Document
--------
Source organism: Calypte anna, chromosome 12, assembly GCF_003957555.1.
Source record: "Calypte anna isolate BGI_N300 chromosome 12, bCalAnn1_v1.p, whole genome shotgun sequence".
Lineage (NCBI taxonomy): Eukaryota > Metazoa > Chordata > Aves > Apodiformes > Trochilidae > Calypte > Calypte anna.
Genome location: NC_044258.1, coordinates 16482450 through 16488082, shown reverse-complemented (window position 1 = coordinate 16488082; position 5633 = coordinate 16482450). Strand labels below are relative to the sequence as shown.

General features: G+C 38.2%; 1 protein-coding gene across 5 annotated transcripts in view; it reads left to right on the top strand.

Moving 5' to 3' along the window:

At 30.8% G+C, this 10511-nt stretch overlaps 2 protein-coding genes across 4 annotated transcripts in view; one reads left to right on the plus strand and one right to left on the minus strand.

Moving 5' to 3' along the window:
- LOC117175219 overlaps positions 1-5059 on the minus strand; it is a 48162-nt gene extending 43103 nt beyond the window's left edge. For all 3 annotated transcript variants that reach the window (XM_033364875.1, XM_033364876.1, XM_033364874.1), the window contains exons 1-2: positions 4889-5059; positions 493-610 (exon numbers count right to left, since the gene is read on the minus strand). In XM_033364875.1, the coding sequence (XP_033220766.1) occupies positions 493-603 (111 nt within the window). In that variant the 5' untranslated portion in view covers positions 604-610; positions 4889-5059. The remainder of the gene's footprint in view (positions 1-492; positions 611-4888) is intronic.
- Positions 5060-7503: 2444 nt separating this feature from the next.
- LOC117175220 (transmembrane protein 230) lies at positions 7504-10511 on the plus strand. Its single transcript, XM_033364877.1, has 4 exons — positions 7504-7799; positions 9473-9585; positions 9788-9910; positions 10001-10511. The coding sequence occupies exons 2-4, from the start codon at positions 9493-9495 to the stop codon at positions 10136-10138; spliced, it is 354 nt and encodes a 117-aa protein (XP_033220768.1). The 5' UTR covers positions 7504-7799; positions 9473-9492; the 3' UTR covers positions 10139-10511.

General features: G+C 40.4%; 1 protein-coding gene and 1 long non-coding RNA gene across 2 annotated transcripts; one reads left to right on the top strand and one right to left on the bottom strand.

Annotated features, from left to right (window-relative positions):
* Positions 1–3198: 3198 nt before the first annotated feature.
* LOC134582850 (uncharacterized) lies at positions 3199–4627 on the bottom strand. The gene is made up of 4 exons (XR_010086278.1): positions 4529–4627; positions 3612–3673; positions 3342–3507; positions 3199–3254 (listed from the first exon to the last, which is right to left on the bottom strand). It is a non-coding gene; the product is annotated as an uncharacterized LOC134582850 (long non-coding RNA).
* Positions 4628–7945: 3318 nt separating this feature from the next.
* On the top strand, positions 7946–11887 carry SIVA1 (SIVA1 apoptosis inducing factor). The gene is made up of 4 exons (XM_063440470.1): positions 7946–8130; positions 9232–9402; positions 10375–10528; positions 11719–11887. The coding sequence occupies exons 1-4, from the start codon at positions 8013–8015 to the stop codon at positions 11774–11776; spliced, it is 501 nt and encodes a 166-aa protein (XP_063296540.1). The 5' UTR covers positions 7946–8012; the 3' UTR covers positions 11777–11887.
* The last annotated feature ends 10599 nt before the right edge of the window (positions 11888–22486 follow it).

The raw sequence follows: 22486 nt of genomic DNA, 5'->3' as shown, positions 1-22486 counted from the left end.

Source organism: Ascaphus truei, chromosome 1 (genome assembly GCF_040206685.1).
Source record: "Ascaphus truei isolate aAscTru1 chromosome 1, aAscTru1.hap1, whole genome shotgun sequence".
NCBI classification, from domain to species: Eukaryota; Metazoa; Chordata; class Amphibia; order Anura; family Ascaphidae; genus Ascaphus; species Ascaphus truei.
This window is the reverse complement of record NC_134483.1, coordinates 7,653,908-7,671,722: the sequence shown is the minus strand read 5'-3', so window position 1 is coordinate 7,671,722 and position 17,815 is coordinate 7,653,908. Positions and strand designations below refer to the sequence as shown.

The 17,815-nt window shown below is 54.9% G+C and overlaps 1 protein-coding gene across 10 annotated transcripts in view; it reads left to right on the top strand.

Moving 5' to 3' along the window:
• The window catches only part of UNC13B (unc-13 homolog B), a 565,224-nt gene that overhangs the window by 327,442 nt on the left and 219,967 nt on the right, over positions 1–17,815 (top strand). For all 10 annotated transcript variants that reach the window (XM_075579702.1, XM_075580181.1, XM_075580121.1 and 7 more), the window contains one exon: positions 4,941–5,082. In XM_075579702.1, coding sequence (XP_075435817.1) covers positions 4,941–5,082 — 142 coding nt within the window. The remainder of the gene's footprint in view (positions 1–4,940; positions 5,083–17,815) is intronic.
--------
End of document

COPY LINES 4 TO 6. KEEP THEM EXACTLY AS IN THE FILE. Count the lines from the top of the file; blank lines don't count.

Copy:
Genome location: NC_044258.1, coordinates 16482450 through 16488082, shown reverse-complemented (window position 1 = coordinate 16488082; position 5633 = coordinate 16482450). Strand labels below are relative to the sequence as shown.

General features: G+C 38.2%; 1 protein-coding gene across 5 annotated transcripts in view; it reads left to right on the top strand.

Moving 5' to 3' along the window: